Simultaneous submissions, like the Internet, are both boon and bane. They giveth and they taketh away. As a writer, you love journals that accept simultaneous submissions because they maximize your poems’ chances for publication. But…
First the little “but.” The niggling problem–a nice one to have–comes when you get an acceptance. You have to go through the courtesy of letting other markets know that the poem you simul-sent is taken. This means record-keeping. And though Submittable is a helpful tool, many markets are still mail-in and e-mail only. They mustn’t be forgotten, lest your name show up on a black list of rogue poets.
And now the big “but” (no cheeky jokes, please). Responses to poetry submissions are notoriously slow. Let’s say you’ve written a batch of poems you have high hopes for. These are your “breakthrough poems,” the ones that will vault you into such heavenly markets (both pay-scale-wise and prestige-wise) as Poetry and The New Yorker. It so happens that both of those publications accept simultaneous submissions. Yay, you say.
But hold on a minute. Yay? Really? If your best stuff becomes a simul-sub and you send it to the big boys, you know and I know that the response time from said big boys will be up around a year due to gazillions of Wanna-Frosts out there. A year! Meantime, if they’re that good, the poems are sure to be snapped up by smaller markets, ones that would not fall into your “first choice” and “greatest hope” categories. (Sound like the college submissions process all over again?)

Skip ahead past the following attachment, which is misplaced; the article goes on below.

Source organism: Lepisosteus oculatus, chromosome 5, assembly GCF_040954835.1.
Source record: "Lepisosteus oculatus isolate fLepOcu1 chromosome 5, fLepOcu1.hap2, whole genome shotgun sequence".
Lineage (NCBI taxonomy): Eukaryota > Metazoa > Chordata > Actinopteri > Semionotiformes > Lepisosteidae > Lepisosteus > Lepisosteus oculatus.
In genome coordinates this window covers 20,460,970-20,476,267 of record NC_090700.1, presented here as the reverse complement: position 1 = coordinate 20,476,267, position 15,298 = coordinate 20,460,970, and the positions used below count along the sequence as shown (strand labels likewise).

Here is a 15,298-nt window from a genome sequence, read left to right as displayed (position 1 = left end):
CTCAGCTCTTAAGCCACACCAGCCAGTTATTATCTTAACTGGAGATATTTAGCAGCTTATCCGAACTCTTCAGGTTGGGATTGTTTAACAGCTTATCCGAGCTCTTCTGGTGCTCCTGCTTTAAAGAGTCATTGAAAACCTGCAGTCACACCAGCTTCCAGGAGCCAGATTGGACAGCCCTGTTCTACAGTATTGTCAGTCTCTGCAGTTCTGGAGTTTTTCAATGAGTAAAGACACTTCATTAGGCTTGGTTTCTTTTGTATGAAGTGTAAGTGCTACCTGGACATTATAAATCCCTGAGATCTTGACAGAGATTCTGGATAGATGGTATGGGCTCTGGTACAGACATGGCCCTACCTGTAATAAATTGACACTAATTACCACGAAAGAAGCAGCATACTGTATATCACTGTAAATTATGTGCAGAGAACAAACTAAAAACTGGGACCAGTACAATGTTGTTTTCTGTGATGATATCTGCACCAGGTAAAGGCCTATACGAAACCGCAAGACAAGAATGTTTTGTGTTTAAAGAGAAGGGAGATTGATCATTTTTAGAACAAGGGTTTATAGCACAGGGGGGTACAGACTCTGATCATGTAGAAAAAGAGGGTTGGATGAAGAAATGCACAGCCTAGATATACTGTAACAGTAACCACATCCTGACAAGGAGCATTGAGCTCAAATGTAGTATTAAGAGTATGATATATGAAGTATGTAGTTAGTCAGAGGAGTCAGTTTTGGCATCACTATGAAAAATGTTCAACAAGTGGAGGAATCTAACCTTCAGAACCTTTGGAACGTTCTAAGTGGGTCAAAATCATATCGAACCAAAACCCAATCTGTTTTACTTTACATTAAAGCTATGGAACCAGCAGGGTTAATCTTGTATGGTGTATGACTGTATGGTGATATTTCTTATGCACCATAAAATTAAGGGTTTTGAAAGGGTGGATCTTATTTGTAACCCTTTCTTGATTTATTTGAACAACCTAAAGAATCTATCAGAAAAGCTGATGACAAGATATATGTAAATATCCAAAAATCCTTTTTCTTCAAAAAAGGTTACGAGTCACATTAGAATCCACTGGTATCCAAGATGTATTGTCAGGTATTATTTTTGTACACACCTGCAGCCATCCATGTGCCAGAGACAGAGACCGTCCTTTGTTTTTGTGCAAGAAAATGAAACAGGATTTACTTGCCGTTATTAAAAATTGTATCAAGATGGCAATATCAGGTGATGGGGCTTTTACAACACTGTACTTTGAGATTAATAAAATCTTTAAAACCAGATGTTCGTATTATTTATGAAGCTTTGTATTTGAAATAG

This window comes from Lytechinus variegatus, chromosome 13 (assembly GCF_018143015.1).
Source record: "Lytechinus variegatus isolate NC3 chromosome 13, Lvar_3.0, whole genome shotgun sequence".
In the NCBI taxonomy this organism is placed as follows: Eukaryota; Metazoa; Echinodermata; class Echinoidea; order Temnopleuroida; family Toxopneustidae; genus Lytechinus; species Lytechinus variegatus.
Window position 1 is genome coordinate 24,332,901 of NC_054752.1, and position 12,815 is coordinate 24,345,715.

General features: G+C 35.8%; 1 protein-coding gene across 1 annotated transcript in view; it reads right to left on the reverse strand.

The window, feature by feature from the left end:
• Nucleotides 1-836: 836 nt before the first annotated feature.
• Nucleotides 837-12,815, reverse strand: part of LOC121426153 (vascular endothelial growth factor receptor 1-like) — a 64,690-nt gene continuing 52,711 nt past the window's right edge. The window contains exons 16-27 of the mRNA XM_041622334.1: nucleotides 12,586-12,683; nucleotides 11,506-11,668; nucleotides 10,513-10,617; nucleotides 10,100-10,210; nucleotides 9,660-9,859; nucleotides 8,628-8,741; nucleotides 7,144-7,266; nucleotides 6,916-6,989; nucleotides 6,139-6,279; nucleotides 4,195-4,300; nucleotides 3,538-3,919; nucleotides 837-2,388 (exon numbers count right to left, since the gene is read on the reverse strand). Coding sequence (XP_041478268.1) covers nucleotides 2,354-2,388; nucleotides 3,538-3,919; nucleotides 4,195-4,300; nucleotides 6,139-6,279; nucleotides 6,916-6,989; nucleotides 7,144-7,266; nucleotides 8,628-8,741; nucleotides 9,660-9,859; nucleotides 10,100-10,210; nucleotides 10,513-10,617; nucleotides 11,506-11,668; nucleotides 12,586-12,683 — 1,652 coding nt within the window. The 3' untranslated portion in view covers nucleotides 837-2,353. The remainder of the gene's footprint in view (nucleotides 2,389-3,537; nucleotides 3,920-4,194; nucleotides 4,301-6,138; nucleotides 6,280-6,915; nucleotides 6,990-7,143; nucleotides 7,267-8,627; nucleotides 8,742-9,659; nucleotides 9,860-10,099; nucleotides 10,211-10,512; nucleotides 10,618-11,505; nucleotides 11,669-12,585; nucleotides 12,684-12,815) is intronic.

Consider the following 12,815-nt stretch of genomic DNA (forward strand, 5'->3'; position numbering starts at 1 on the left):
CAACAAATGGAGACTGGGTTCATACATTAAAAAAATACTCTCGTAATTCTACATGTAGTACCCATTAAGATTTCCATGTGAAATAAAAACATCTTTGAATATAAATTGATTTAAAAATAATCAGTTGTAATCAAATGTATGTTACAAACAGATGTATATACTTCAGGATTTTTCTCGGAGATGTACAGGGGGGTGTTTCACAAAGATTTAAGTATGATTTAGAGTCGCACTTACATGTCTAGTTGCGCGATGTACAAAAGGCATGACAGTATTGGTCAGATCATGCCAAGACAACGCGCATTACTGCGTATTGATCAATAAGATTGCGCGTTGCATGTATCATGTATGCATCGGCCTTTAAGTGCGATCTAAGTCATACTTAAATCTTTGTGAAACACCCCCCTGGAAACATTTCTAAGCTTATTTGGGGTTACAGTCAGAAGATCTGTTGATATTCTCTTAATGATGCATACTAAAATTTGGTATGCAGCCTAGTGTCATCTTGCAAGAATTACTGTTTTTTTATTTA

There’s the rub. And the solution has a “deep blue sea” look to it, too, now that you think you’ve solved the devil. Let’s say you send your five best exclusively to The New Yorker. That market, tighter than two coats of paint, means the odds of slipping a poem in remain minute. Certainly less than one percent!
So the solution of voluntarily making a simul-sub market a “no simul-subs allowed” market could fail mightily and cost you a year in the life. A year in the life! (I repeat.)
What a way to make a living. And a decision.
Of course, if you generate enough poetry, sending exclusively becomes easier, so I guess that is the ultimate solution to this conundrum. Still, time and odds are not a poet’s friend. And who would’ve believed that strategy and playing the odds–such unartistic talents–would figure so prominently in the writing arc of poets’ careers?
But thanks to the odd bedfellows of writing poetry and marketing poetry, that’s just the case. If you invent a solution, let us know. And if not, I hear there’s money in building a better mousetrap….